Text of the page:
I think the i-5 series are the best buy. They are dual core rather than quad core, but run at a faster clock speed than quad core processors in the same price range. A quad core 750 is about the same price as the 661 but runs at only 2.66 ghz rather than the 3.33 found on the 661.

Decent RAM brands, be sure you get DDR3.

Corsair Value Select
Crucial
Kingston
Mushkin

among others. RAM is not likely to be an issue for you unless you are seriously into over-clocking. If you don't overclock, there is NO reason to buy fancy high speed RAM. Get the cheapest compatible RAM from a reliable manufacturer.
My System SpecsSystem Spec
18 Apr 2010   #28
Rookki

Windows 7 x86
 
 

Thanks Ignaz~ Ive decided to purchase that motherboard and the i7 661 processor, but 1 last question will it work with my current power supply? And with my Pentium 4, as ill be buying the mobo and ram first then the processor later.

I dont know how to tell what specs i need or have other then reading a label.
My System SpecsSystem Spec
18 Apr 2010   #29
ignatzatsonic

Microsoft Community Contributor Award Recipient

Windows 7 Home Premium SP1, 64-bit
 
 

No, your current P4 will not work with that motherboard. The P4 does not use socket 1156. I think most or all of them are socket 478, which is 2 or 3 generations ago.

I suppose you could scratch around and find a new socket 478 motherboard that would work with your P4, but what is the point of that?

You say you have decided to purchase "that motherboard". What motherboard??

The Intel 661 is an i5, not an i7.



If you MUST stick with your current P4 processor, I would grind it out with all of your existing hardware until you had enough money to upgrade CPU, RAM, and motherboard at the same time. There is little to no point in upgrading only 1 of those 3 and as you are learning, you can't get a modern processor without changing both motherboard and RAM as well.

I would not buy motherboard and RAM now and CPU later. I would buy them all at the same time. You don't want to get locked into hardware that you cannot test immediately in case the parts are defective. And you don't want to get locked into a motherboard that you won't use till you get a CPU because new motherboards are constantly coming on the market. 4 months from today, you might decide on another motherboard.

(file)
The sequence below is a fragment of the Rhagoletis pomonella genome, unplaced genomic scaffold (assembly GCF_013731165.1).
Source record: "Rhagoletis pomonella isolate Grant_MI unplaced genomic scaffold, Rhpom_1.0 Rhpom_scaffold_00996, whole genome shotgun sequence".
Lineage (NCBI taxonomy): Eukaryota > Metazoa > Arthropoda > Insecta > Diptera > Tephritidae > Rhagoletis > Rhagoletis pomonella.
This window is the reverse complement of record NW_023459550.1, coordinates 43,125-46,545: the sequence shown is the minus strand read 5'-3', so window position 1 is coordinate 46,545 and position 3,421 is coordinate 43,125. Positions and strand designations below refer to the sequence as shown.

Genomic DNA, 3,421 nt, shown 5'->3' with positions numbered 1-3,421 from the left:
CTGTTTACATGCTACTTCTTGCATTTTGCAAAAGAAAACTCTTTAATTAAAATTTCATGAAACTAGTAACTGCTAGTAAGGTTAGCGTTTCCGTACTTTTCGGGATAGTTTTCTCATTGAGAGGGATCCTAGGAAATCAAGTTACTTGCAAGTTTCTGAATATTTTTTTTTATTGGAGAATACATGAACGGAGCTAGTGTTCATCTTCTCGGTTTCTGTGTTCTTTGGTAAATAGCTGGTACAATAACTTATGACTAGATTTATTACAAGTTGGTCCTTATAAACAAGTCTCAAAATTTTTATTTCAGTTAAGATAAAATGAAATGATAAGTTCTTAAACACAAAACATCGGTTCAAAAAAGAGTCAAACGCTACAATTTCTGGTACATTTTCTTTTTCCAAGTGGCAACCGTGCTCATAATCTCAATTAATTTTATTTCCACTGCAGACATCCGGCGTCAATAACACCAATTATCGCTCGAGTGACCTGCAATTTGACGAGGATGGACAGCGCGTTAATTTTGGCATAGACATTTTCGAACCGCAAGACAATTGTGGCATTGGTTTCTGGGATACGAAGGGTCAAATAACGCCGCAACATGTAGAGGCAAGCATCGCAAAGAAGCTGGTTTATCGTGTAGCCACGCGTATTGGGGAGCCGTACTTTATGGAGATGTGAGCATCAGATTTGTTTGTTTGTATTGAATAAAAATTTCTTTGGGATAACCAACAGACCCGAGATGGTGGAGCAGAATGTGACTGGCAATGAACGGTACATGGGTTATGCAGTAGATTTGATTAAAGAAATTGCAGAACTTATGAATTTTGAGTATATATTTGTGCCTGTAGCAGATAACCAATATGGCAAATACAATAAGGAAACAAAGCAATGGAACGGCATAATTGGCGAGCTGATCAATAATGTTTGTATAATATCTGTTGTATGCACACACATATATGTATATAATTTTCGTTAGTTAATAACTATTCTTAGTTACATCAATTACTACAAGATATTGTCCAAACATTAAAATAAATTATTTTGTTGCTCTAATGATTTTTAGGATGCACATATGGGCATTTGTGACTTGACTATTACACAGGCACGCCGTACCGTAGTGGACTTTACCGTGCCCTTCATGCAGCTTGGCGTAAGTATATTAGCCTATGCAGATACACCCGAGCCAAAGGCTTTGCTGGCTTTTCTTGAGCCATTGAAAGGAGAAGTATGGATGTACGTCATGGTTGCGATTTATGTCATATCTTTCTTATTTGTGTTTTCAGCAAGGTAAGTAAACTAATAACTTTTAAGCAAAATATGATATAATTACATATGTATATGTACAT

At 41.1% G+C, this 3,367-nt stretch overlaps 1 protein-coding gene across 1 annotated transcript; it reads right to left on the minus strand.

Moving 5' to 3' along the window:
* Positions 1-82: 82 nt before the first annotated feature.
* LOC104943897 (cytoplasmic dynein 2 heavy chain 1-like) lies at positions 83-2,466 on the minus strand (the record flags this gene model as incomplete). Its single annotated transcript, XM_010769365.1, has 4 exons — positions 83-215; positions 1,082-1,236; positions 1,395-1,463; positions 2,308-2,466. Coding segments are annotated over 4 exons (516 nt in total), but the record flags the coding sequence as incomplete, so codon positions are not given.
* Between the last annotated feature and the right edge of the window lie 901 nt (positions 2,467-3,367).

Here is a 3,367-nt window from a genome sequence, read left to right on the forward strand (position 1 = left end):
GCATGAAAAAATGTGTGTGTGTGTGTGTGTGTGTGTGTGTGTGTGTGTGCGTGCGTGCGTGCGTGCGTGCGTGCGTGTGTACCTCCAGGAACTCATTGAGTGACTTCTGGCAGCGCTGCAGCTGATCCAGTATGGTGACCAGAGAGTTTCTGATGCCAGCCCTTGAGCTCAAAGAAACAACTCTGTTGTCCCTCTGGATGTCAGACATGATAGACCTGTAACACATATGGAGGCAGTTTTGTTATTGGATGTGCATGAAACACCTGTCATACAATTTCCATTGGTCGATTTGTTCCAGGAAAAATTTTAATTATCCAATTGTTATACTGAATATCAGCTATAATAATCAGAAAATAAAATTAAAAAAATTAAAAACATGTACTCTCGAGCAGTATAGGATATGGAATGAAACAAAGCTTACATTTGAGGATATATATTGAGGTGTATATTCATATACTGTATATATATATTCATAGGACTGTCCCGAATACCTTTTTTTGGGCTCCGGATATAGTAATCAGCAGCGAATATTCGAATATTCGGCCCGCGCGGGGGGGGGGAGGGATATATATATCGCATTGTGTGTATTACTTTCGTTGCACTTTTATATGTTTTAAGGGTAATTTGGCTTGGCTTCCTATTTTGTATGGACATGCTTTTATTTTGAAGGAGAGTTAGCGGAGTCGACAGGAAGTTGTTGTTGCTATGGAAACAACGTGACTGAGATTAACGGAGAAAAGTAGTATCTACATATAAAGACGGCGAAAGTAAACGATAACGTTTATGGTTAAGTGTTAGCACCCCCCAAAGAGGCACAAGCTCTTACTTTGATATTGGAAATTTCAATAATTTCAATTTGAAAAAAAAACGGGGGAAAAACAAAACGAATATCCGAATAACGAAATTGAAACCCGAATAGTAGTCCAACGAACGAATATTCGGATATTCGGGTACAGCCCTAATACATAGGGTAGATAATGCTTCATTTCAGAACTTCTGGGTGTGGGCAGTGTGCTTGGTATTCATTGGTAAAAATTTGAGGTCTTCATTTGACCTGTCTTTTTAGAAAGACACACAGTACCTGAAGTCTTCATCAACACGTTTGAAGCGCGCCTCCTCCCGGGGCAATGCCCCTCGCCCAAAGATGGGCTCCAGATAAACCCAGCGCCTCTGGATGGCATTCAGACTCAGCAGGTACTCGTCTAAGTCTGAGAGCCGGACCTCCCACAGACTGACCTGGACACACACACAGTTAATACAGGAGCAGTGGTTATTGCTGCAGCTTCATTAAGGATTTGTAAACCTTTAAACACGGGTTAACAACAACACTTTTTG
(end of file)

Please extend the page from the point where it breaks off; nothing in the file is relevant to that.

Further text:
Regarding power supplies: I don't know what you have now. The i-5 661 uses a max of 87 watts, which is quite close to the max of the P4, going from memory. So, all other things being equal, you shouldn't need a new power supply assuming you aren't going with a heavy duty graphics card. It's an uncommon PC that needs more than 400 high quality watts, but who knows what you have now. I don't and your system specs don't say. I'm assuming you have a standard ATX power supply and an ATX case. Both are what is commonly found on most PCs.

It is possible you need a new power supply because your current power supply does not have the right type or enough connectors on it, but I can't say for sure because I have long forgotten the power supplies used on P4s. But you shouldn't need a new one simply for more power.


This Core 2 Duo 6600 machine I am using right now consumes well under 200 watts under full load, including modem and monitor.

Is your current PC a particular brand name and model?? Or was it custom assembled by a smaller builder?



I assume you are thinking about building yourself? If that is so, I would compile a full list of parts needed: CPU, motherboard, RAM, possibly power supply, possibly case, possibly hard drives, possibly optical drives, possibly graphics card, possibly sound card. That's the typical list. You need to come to decisions about specific brand names and model numbers.

On the other hand, if you are going to have a shop rebuild your existing PC, you need to be specific about what you want them to do so they won't take advantage of you.

The other alternative is to buy a pre-built system ready to go from the likes of Dell, HP, etc.
My System SpecsSystem Spec
18 Apr 2010   #30
Sanvean

Windows 7 Professional 64
 
 

"I would not buy motherboard and RAM now and CPU later. I would buy them all at the same time. You don't want to get locked into hardware that you cannot test immediately in case the parts are defective. And you don't want to get locked into a motherboard that you won't use till you get a CPU because new motherboards are constantly coming on the market. 4 months from today, you might decide on another motherboard."

Very wise advice
My System SpecsSystem Spec
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 Which Motherboard should i buy?